These methods can be of any number. They will be automatically converted into Tasks and executed asynchronously and in parallel – based on the number of logical processor cores in the system.

Parallel.For method

The Parallel.For method allows you to execute parallel iterations of loops. The method takes three parameters.

The first parameter is int – the first value of loop.

The second parameter is int – the end value of the loop.

The third parameter is Action – a delegate pointing to a method (function) or lambda expressions, separated by a semicolon. The Action delegate will be executed once per iteration.

using System;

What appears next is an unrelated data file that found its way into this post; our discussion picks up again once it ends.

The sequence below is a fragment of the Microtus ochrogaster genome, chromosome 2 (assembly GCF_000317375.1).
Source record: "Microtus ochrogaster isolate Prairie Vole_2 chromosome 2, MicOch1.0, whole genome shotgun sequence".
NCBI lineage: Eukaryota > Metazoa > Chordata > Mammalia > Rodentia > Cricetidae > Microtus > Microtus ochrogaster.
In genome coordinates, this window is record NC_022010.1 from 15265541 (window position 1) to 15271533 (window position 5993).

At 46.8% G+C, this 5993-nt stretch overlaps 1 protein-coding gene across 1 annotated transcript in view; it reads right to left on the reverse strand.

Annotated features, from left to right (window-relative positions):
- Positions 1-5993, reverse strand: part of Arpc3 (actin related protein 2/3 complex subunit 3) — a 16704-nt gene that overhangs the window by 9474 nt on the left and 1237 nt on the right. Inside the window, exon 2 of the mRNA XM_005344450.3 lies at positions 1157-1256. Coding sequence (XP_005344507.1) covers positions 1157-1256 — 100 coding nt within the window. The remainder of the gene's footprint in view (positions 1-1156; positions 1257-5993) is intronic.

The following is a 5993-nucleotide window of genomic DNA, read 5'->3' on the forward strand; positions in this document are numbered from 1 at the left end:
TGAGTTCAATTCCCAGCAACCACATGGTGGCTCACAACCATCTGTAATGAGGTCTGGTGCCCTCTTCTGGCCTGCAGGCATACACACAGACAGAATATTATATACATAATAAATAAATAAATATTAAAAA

using Threading;
using System.Threading.Tasks;

namespace ForExample
{
    class Program
    {
        static void Factorial(int x)
        {
            int result = 1;
            for (int i = 1; i <= x; i++)
            {
                result *= i;
            }
            Console.WriteLine("Running task {0}", Task.CurrentId);
            Console.WriteLine("Factorial of number {0} = {1}", x, result);
            Thread.Sleep(3000);
        }

        static void Main(string[] args)
        {
            Parallel.For(1, 10, Factorial);

            Console.ReadLine();
        }
    }
}

In the code given above, the factorials of numbers from 1 to 9 are calculated. In this case, factorial calculation operations are performed not sequentially, but in parallel. Therefore, the factorials of numbers are outputted chaotically as parallel factorial calculation operations are completed. The console output example illustrates this:


Figure 1 Calculating the factorials of different numbers in the Parallel.For loop.

Parallel.ForEach method